In my opinion, not a great deal has changed.  The further recognition of discovering how to produce more with what you've got is having a significant impact on prices.  No doubt the bird flu may have been the primer, but the charge has been increasing beef production, instead of decreasing, due to multiple factors.  While we may not exceed last year's production, the increase from what was expected as the deficit is astounding.  No doubt cattle production may continue to decline, or start to level off, but the discovery process of how to overcome the lower herd size is expected to keep prices trading within a triangular formation.  I say that knowing that were new contract lows to be made, it would lead me to believe the discovery process has produced ways and means to keep beef tonnage elevated, well above levels previously thought by the industry.  Even USDA has made some changes to supply calculations due to the continuation of heifer slaughter. Evidence continues to be spotty as to consumer demand or shifts in.  So, when do we expand?  Potentially, never.  I know that is a tough pill to swallow, and who am I to make such a prediction?  Well, just two factors suggest that expansion just may not ever occur.  One is the continual regulations and limitations placed upon all livestock production. Carbon credits are a hot topic at the moment with expectations of using lenders to either restrict or enforce the increasing regulations.  This overreach will sour tremendous numbers of producers.  Further encroachment of government limitations, whether local, state, or federal, is obvious already.  With water rights the other hot topic within regulations, this factor will not go away.  Those well established with land not in production to use as carbon credits when mandated, are expected to fare better than those who may have to buy more land or buy the credits. Which leads directly into the second factor of investment and working capital.  Investment capital could come from a couple of different means as vertical integration will help to reduce some costs and potentially risk of adverse price fluctuation.  Working capital may have limitations on it from what was stated above.  However, regardless of that, money is expensive and rates are at their second highest level in 15 years.  The highs of rates in December of '23 are just a tad higher than at present.  So, whether buying land, equipment, or anything else on credit, it is simply going to cost more.  Then, there is rate of return.  Some have suggested recently they are able to lock in $100.00 per head profit with the slight decline in calf and stocker prices, and still some premium in the September futures.  At Friday's index price of $244.57, it suggests a single animal at 850# is worth $ 2,078.84.  At the $100.00 per head profit, that is a return on investment of 5%.  Significant work, risk, and potential death loss for a 5% return on working capital that could be placed in a 6-month CD and earn nearly as much, makes one think. It is the low margin of return in all sectors at the moment that is believed going to keep the cow/calf producers liquidating, instead of expanding.  Lastly, I have heard of a great deal of disbursement sales.  This is older producers exiting the business at the top.  Not only that, a great deal of the land in production will go out of production with a greater likelihood of remaining out of production than ever coming back.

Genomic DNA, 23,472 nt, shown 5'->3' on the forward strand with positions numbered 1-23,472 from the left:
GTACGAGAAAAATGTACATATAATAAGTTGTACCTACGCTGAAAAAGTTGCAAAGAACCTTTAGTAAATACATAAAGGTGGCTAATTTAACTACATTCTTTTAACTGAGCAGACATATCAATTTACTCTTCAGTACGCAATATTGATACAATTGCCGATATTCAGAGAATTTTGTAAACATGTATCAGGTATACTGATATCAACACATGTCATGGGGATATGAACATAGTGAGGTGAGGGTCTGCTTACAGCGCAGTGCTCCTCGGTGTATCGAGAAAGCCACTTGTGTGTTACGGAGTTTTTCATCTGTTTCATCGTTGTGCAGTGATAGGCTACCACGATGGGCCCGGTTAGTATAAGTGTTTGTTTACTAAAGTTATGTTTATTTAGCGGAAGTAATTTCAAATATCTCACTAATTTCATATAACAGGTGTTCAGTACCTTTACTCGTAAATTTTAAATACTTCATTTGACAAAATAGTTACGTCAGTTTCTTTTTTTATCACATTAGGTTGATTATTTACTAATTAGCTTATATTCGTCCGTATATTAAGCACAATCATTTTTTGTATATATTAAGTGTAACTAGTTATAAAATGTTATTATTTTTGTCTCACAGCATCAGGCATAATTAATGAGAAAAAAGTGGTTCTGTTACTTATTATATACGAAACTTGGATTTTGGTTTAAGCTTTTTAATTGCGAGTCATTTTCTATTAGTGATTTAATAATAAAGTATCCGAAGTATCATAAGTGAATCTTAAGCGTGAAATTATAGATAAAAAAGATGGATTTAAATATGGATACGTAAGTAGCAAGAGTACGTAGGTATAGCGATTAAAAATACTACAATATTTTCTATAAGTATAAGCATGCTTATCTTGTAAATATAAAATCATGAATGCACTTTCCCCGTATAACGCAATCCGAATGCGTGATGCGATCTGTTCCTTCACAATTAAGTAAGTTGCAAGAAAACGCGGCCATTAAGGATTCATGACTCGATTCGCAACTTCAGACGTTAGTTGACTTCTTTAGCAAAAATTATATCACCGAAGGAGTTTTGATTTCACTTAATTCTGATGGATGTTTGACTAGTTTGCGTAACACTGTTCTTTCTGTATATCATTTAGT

Cattle prices are in decline. The supply issues are so well known that if you feared running out, you have already done something about it and are no longer able to influence the market.  The funds have left the building.  The continual liquidation suggests there are few that believe cattle are going to go up at the moment. The trend appears well established, even though abruptly lower.  There has been a significant swap in basis.  This will help many as the spreads between contract months, and basis will produce opportunities that were not afforded at such a wide negative basis.  Especially the feeder cattle market.  The premiums traders offered producers to market into were second only to September of '23, with some actually higher as new contract months had come on the board.  With the triangulation of prices continuing, it looks as if buyers need to be paying close attention.  Regardless of sector, the change in basis spreads opens a lot of doors to them.  I continue to anticipate the triangulation of price with current lows at support levels.  Feed costs are not expected to be much of an issue.  The premiums on corn keeps me from forward contracting or buying futures or call options.  Go hand to mouth or increase storage as the cheapest time to buy corn is today. This week's WASDE report shows more beans and no less corn.  Friday's rally was interesting, but in my opinion alone, I think it was orchestrated to make some higher sales.  Farmers are encouraged to protect what is left and leave a little leeway for some higher marketing if presents itself.  If not, then you will want something priced at this level.